The clinical geneticist has witnessed the
lightning-fast evolution of the specialty.tning-fast evolution
of the specialty.
Desposito, MD, professor of pediatrics and medical director
of the Center for Human and Molecular Genetics, UMDNJ-New
Jersey Medical School.
If you suspected that you might carry a worrisome
or life-threatening genetic message in your molecules, would
you want to know? Is such knowledge powerful or paralyzing?
As the science of molecular genetic medicine
moves forward at lightning speed, these kinds of questions
are no longer confined to TV soap opera dramas. No one knows
this more intimately than Franklin Desposito, MD, a pioneer
who has worked in the epicenter of the genetic revolution
for five decades. "Genetics is impacting every medical specialty
but it's tricky. Very tricky," the pediatrician says.
After all, it's one thing to offer prenatal
testing or newborn screening to couples who are worried about
birth defects or metabolic disorders, and still another to
tell a person that he or she could die suddenly, without warning,
from hypertrophic cardiomyopathy. "It will become possible
to test for this common gene in a family where there has been
an individual diagnosed," explains Desposito. "Siblings with
hypertrophic cardiomyopathy may be asymptomatic for years
and then suddenly go into cardiac failure or even sudden death."
Fortunately, early recognition may allow for medical therapy
and other information that may save lives. He is currently
developing a program, known as a genetic panel, to test for
this adult-onset heart condition, characterized by genetic
markers inherited in the dominant fashion: directly from parent
Desposito is the medical director of the Center
for Human and Molecular Genetics at UMDNJ-New Jersey Medical
School in Newark, a comprehensive genetics service offering
the widest range of tests, diagnoses, counseling and management
of people at risk, in New Jersey. Through several outreach
programs, more than 4,000 patients a year rely on the Center
to make sense of the genetic factors of disease. "What's unique
about us is the in-house molecular diagnostic laboratory,"
he explains. Referrals from obstetricians, fetal medicine
specialists and physicians are common. Lately, even internists
and cardiologists are calling to ask, "Where have you guys
been? I've got families here who are looking for answers."
Making the genetic connection is everywhere in medicine today.
Fifteen years ago as the race to characterize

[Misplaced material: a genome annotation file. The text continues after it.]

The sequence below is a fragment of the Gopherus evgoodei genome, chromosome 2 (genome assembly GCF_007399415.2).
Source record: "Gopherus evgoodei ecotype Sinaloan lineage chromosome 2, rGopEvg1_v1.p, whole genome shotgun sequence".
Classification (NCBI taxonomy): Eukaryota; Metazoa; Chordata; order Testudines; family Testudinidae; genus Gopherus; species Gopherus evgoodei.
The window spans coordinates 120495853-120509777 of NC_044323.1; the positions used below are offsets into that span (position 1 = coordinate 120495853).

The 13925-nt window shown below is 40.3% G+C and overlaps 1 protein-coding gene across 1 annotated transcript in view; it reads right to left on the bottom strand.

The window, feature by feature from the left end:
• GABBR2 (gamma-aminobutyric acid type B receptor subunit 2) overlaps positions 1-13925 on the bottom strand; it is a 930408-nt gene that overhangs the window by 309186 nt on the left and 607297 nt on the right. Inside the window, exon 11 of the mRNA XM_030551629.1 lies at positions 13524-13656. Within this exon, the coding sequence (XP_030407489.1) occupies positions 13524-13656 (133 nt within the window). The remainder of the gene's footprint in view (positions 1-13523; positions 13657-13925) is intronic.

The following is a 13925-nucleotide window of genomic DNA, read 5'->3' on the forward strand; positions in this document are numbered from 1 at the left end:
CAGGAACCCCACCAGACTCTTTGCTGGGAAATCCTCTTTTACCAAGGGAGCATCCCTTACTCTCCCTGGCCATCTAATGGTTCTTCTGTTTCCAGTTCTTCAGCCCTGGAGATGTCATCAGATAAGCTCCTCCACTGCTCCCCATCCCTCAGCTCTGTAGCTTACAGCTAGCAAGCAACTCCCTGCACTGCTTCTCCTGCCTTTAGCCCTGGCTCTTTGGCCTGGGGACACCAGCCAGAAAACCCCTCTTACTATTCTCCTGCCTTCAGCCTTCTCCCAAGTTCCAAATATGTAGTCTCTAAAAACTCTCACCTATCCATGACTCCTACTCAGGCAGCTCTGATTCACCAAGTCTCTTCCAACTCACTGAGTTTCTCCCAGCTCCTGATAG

all the genes in the human system sped up, Desposito took
advantage of UMDNJ's basic science and clinical strengths
to bring together the resources of three departments - microbiology
and molecular genetics, pediatrics, and obstetrics-gynecology
- to create the Center. A member of a national committee for
health education in genetics, this "top doc" has been the
recipient of millions of dollars in research grants. He was
also the director of the state's Newborn Screening Advisory
Panel and chairman of the American Academy of Pediatrics Committee
"We've certainly changed from what I used
to call the 'Atlantic City school of genetic counseling' where
the risks of carrying a defective gene were based on mathematical
odds which could sound a little like a gambling scenario.
"Now we can tell families, 'Yes, you have this risk. Or, no,
you are not at risk even though your mother had the condition,"
Lab work aside, one important tool for his genetic counselors
is still old-fashioned: getting a thorough family medical
Predictive genetic tests were once confined
to rare metabolic disorders but are now expanding to common
adult-onset diseases. "We are talking about finding the genes
for cancer, heart disease, neurological disorders, diabetes,
Alzheimer's and other diseases."
Yet, the ability to translate all this new
genetic information to assess a family's relative risks is
still complicated. "We may have identified all the human genes
but we still don't know what most of them do." And, he points
out, in many cases, simply having the gene doesn't guarantee
100 percent that you will develop the disease. Other genes
could provide mitigating factors. During a lifetime, environmental
triggers might affect the gene and pharmacogenetic agents
are being developed to modify the paths of particular diseases
like early onset Alzheimer's and some neurological disorders.
Desposito also theorizes, "Are there lifestyle changes that
could prevent the natural progression of a genetic disease?
Could knowing that your risk is higher than the general population
change your behavior? That's an interesting clinical research
project, isn't it?" he asks. "We all know how difficult it
is to change unhealthy habits." Along with early diagnosis
and intervention, there are social and psychological implications
"Yes, it's difficult," he says, leaning back
in his chair and placing his fingertips together in front
of his face in a contemplative gesture. "Let's move forward
and identify families and individuals who can be helped. Let's
He smiles and the sense of his 50 years of
experience is palpable. All this genetic information is far
less unsettling when you factor in the wisdom of a Franklin